Can Wild Blueberries Improve Your Teen’s Mental Health?
The teen years typically present some challenges for everyone in the family. Between hormones, their growing social lives and an increasing awareness of themselves and the wide world around them, adolescents have a lot on their minds!
How one handles stress, makes choices and relates to others are partly determined by mental health.1 And, while eating specific foods isn’t going to be the complete answer to mental issues, skills related to planning and managing a healthy diet can be part of your teen’s “toolbox” for mental health support.
What’s happening in my teen’s brain?
Adolescence, the period between ages 11 and 21, is a decade marked by important physical, social, emotional and cognitive changes. Brain development during adolescence affects both behavior and health.
You may have heard that the brains of adolescents are “under construction,” or not fully developed until the mid-20s (and yes, it’s true). One of the last brain regions to develop is the prefrontal cortex, located at the front of the brain . This area of the brain is responsible for things like planning ahead and impulse-control. The reward system of the brain also undergoes changes during adolescence that can impact behavior. Hence, it’s common for teenagers to increase sensation-seeking and risk-taking behaviors without considering the results of their behaviors.2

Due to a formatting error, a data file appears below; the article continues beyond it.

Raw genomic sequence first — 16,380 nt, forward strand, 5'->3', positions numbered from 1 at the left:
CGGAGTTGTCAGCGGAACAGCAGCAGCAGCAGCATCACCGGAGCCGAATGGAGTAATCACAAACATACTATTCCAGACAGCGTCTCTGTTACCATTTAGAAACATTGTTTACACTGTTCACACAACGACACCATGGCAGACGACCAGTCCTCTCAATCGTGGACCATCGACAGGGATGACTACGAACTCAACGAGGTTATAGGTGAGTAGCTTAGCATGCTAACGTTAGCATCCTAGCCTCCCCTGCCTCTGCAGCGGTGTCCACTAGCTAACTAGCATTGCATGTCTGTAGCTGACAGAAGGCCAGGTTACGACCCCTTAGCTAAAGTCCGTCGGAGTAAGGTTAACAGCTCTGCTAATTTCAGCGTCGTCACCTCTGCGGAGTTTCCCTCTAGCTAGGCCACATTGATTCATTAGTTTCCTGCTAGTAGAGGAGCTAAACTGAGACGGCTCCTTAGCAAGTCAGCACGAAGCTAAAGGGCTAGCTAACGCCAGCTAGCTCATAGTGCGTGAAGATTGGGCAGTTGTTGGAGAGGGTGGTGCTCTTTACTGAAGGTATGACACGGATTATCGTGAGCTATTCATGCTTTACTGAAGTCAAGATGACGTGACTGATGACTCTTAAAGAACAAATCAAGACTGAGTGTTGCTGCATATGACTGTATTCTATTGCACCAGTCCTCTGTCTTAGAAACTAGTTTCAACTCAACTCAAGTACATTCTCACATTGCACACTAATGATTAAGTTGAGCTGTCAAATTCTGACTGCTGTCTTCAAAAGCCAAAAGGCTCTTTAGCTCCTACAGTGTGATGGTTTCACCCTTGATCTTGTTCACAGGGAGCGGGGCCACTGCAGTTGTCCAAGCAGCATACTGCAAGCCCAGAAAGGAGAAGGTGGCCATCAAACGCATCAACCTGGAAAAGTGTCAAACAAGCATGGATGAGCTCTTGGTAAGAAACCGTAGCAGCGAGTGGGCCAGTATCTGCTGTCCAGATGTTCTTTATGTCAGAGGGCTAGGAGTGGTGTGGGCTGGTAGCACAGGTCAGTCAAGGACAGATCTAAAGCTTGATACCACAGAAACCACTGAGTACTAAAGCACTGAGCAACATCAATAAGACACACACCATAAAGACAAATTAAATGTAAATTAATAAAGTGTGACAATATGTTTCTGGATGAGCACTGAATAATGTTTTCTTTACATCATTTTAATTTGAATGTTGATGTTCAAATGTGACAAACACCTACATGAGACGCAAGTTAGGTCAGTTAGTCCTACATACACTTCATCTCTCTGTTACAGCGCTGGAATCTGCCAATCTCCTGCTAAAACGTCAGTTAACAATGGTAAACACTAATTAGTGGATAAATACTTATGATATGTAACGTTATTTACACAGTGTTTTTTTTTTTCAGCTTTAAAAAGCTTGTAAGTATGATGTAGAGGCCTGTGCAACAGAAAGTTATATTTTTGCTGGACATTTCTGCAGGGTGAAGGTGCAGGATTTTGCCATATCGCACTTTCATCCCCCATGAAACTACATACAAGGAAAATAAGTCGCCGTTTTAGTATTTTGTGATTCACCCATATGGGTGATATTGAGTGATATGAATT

The adolescent brain is also very plastic, meaning it can adapt, change and respond to its environment. Being challenged academically at school and through creative activities helps the teen brain grow and develop, and thanks to the brain’s resilience, most adolescents go on to develop into mentally-healthy adults.3
However, according to the World Health Organization, half of all mental health disorders begin before age 14 (although most are not diagnosed or treated).4 In the United States, the young adult population (ages 18–25)—has the highest prevalence of mental illness (including mental, behavioral or emotional disorders of any severity) compared to other adults of any age.5
Two of the most common disorders in young adults are major depression and anxiety.6 Some scientists theorize that the way the adolescent brain responds to stress, (which is different than that of an adult brain) may contribute to the development of these two disorders in young people.3
What does diet have to do with mental health?
No matter what our age, our physical health and mental health are connected—and diet plays a role in both.
Our nutritional status is influenced by a variety of factors including our age and life-stage, our access to food and our environment. And these things, in turn, can influence our mental health.6 Altering our nutritional status to support mental health is possible (although “curing” mental health disorders through food is not). The field of nutritional psychiatry is centered around scientific, evidence-based manipulation of diet to address mental health issues.7